May 17, 2013
Recommendation: C-rated Hold
Welcome to the Stock of the Day for May 17, 2012. Last summer, I downgraded Nordstrom Inc. (JWN) to a hold after the company missed estimates for Q1 2011. Now, a year later, the stock hasn't recovered its stride. But with the latest quarterly results hot off the presses, can Nordstrom's get its groove back? And how does Nordstrom's stack up to the competition in this challenging retail environment? Let's dig into the details.
Company Overview: With over 61,000 employees and operations across 31 states, Nordstrom Inc. represents one of the largest upscale department store chains in the country. Currently there are 117 Nordstrom locations as well as 127 Nordstrom Rack clearance stores and two Jeffrey boutiques. With over 111 years in the business under its belt, there's no doubt that Nordstrom has staying power, but lately the retailer has been hit by soft demand for spring merchandise and softer performance in two regions: The Northeast and the Midwest.
Earnings Rundown: So Nordstrom reported weak operating results for the first quarter before today's open. Compared with Q1 2011, net income declined 2% to $145 million. Now, adjusted earnings improved to $0.73 per share, but this still missed the $0.76 consensus estimate by 4%. Meanwhile, net sales climbed 10% year-over-year as Nordstrom opened 16 new stores last quarter. But the $2.75 billion in sales that the company reported still missed the $2.8 billion consensus estimate. Finally, the company has also cut its sales outlook for fiscal 2013. For the full year, Nordstrom still expects earnings in the range of $3.65 to $3.0 per share, but it now expects just 4% to 6% total sales growth. This is down from management's previous estimate of 4.5% to 6.5% sales growth.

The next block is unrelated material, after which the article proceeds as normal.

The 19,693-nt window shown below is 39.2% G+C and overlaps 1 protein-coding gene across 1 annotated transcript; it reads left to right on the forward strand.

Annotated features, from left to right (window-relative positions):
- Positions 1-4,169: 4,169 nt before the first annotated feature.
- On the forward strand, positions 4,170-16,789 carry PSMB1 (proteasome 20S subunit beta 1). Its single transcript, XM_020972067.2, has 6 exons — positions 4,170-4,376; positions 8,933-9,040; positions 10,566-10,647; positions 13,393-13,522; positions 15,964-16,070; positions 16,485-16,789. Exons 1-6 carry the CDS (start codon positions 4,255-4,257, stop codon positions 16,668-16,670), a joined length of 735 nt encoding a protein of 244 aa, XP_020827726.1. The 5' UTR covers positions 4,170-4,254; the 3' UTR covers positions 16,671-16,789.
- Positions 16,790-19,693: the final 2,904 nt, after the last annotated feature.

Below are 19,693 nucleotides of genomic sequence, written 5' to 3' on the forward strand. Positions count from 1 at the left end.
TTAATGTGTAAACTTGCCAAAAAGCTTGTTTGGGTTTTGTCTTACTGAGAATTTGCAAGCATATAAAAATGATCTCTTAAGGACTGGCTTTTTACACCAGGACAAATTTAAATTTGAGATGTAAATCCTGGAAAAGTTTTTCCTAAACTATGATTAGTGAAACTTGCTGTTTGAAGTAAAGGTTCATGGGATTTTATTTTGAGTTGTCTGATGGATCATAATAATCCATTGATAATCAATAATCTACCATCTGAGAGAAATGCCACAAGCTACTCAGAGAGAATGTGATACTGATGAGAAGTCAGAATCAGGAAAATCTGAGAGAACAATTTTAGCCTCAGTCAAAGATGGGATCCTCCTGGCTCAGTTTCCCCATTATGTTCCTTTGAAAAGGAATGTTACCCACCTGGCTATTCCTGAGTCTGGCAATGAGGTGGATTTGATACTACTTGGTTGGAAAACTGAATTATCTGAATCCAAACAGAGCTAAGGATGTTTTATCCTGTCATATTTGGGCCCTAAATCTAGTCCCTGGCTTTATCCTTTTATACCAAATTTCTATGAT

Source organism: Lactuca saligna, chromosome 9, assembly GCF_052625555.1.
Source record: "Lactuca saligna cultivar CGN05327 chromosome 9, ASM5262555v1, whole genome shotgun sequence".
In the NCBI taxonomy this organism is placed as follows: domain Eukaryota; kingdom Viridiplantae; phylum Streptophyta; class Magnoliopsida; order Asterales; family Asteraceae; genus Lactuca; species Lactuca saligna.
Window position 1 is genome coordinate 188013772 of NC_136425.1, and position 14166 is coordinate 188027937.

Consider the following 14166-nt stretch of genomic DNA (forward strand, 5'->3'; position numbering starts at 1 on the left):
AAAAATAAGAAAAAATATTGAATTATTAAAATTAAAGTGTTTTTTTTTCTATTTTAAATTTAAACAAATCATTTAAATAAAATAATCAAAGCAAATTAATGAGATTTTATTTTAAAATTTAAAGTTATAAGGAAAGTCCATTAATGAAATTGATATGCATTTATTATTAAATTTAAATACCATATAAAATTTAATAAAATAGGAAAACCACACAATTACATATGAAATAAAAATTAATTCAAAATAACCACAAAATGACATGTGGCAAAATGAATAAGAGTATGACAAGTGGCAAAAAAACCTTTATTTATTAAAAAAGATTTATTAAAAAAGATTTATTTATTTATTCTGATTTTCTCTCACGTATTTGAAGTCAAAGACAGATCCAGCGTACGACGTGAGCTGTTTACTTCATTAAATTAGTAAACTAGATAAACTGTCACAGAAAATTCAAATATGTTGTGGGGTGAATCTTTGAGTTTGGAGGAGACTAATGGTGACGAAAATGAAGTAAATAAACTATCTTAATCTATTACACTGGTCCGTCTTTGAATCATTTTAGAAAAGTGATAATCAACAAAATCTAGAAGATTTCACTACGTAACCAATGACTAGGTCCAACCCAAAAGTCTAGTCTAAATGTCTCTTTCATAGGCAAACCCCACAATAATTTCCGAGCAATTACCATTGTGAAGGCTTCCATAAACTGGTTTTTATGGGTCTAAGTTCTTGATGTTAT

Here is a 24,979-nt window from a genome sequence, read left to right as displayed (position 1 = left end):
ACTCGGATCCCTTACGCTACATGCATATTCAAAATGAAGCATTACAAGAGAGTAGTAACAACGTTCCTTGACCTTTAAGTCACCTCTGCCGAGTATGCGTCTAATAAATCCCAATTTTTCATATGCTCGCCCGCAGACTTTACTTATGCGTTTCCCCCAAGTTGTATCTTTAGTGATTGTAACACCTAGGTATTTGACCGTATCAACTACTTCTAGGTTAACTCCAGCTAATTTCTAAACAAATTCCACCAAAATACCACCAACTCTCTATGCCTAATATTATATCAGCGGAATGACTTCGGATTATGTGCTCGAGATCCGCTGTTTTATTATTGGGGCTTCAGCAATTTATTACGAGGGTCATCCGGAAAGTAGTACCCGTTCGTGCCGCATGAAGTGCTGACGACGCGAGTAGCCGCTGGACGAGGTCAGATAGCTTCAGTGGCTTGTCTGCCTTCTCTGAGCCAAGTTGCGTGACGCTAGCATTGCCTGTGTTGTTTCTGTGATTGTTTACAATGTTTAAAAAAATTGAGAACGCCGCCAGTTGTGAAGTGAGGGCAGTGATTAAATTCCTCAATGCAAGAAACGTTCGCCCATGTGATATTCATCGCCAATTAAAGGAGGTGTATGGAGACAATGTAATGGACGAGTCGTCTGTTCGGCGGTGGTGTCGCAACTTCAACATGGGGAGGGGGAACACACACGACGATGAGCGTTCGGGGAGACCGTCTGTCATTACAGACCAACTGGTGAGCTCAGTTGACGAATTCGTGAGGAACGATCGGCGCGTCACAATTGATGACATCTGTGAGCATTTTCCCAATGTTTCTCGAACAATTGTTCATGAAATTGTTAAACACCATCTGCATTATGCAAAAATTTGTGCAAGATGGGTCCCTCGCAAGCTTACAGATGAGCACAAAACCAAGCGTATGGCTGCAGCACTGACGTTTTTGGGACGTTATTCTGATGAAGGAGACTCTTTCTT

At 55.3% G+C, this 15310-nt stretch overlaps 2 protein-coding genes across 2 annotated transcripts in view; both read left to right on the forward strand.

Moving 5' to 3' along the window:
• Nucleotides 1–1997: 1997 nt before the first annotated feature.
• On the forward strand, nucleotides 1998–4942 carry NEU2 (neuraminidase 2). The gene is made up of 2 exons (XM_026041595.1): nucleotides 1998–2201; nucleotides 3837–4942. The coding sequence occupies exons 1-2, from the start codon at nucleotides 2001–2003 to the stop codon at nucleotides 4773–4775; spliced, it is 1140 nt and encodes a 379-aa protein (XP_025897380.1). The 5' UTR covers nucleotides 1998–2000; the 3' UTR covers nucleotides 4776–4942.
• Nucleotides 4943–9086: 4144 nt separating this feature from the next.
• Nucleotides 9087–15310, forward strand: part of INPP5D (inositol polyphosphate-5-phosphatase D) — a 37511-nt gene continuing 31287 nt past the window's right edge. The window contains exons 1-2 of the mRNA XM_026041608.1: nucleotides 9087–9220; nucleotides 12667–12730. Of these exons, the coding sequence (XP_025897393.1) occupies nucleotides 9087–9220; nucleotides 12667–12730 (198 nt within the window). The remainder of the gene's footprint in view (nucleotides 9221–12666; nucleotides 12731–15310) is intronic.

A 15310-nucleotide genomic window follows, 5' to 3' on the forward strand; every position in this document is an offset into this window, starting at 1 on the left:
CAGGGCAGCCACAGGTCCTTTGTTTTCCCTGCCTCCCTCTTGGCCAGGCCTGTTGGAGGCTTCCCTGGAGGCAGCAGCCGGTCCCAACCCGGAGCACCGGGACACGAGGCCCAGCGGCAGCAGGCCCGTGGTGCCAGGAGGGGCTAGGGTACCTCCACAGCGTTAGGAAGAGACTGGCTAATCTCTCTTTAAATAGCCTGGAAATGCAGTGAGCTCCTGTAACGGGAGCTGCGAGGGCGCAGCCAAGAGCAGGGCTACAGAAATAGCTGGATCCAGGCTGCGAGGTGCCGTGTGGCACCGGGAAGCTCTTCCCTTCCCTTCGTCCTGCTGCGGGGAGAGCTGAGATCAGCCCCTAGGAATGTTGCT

Industry Breakdown: Nordstrom Inc.'s main competitors are high-end department chains Bloomingdales Inc., Neiman Marcus Inc. and Saks Fifth Avenue Inc., all of which are privately held. Within the larger Apparel Stores industry, which boasts 91 separate retailers, Nordstrom's toward the top in terms of market cap. This company also stands out in terms of its 2% dividend yield, which is ranked at seventh, and its return on equity, which is 11th highest in the industry. Nordstrom also does particularly well in terms of sales growth and earnings growth, which fall in the upper quartile of all Apparel Stores companies. I will say that if you're looking for a premium retailer, I'd first recommend Macy's Inc. (M), which is doing better in terms of analyst earnings revisions and cash flow. Add this to healthier institutional buying pressure, and M is currently a B-rated Buy.
Current Ratings: Before you buy any stock, you should always run it through my free Portfolio Grader ratings system. JWN, on the other hand, is a hold right now due to mediocre institutional buying pressure, which is an indicator for a stock's risk-to-reward potential. And on the fundamentals side, there is plenty of room for improvement, especially in terms of operating margin growth, analyst earnings revisions and its track record of beating the consensus earnings estimate. Nordstrom's is doing well in terms of sales growth, earnings growth and return on equity. Overall, JWN receives a D for its Quantitative Grade and a B for its Fundamental Grade.
Bottom Line: As of this posting, May 17, I consider JWN a C-rated hold.